Raoult's law problem

  • Thread starter Samuel1321
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Homework Statement


Consider air to be made up of only N2 (78 mole %), O2 (21%) and Ar (1%)
Estimate the mole fractions of each in both the liquid and gas phases if 1 mole of air at 300 K and 4 atm. total pressure were cooled to 65 K in the same volume

Homework Equations


Raoult's law Pi = Pi* xi

The Attempt at a Solution



So I know that the atmospheric pressure is 760 torr. So before they are cooled

vapor pressure of N2 would be (0.78)(760) torr

Vapor Pressure of O2 would be (0.21)(760) torr

Vapor Pressure of Ar would be (0.01)(760) Torr

I'm not sure how should I proceed. Maybe I should use the Clausius Clapeyron equation to find the final pressure after cooling it down? But what delta H value should I use?
 

Answers and Replies

  • #2
mjc123
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Look at the question again; what is the initial total pressure?
You need to know the boiling points and enthalpies of vaporisation of the gases, but these should be easy to look up.
 
  • #3
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What are the Antoine equations for these three substances?
 
  • #4
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Look at the question again; what is the initial total pressure?
You need to know the boiling points and enthalpies of vaporisation of the gases, but these should be easy to look up.

The initial total pressure is 4 atm.

Should I just find the final total pressure first using the clasius clapeyron equation? The problem is if I use the CC equation, which enthalpy of vaporization should I use?
 
  • #5
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What are the Antoine equations for these three substances?

I have not learned that equation yet, is there another way to solve this problem?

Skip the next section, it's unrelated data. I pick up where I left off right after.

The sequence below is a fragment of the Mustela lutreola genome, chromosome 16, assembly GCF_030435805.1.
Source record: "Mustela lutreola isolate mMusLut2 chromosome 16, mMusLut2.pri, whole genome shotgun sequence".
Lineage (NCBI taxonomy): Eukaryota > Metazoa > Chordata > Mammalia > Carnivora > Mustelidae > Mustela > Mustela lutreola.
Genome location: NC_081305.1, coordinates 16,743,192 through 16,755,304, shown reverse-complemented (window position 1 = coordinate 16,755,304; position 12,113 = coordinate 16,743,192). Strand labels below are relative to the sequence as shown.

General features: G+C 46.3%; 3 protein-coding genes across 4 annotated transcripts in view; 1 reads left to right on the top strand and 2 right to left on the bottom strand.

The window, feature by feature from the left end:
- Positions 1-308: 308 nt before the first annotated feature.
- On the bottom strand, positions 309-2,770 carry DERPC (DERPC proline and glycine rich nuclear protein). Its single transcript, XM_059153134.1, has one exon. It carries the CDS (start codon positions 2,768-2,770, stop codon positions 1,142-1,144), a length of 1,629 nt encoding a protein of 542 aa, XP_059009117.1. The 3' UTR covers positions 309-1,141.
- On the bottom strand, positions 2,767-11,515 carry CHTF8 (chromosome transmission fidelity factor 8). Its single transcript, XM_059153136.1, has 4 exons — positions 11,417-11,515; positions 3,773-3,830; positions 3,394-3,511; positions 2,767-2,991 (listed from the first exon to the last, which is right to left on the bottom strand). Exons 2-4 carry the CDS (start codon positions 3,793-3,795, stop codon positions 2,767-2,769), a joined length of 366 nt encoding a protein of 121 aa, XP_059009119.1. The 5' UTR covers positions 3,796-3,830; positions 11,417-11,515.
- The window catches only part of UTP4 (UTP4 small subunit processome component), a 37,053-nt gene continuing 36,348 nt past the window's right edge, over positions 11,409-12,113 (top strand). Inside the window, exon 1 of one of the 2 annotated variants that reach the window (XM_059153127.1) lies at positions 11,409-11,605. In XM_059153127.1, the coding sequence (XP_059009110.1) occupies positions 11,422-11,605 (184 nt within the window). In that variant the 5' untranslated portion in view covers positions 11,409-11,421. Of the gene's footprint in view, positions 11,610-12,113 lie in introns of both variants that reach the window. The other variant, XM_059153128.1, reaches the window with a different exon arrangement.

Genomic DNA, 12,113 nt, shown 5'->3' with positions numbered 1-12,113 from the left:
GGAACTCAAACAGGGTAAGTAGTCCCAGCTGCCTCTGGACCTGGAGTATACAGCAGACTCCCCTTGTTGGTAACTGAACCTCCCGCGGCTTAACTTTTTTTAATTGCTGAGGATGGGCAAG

• #6
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I have not learned that equation yet, is there another way to solve this problem?
The Antoine equation is an 3-parameter very accurate fit to the integrated Clausius-Clapeyron equation. The parameters are available for common substances like oxygen, nitrogen, and argon, so you don't have to integrate the CC equation to describe the VLE behavior of the pure species. Google it, and get the Antoine equation parameters for your 3 species. This way, you don't need to know the boiling point, and the heat capacities of the vapor and liquid as functions of temperature, and you don't need to integrate the CC equation.

Of course, to solve your problem, the VLE behavior of the pure species is only the first step. Given the overall mole fractions of the 3 species, you need to determine the split of liquid and vapor, and the mole fractions of the 3 species in the liquid and in the vapor.
 
  • #7
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@Samuel1321 Do you have any idea how to go about setting up the equations for this problem? It is pretty challenging. There will be two main unknowns: the fractional split of liquid and vapor and the final pressure. I can lead you through how to set up the two key equations, if you are willing to work with me. Any interest?
 

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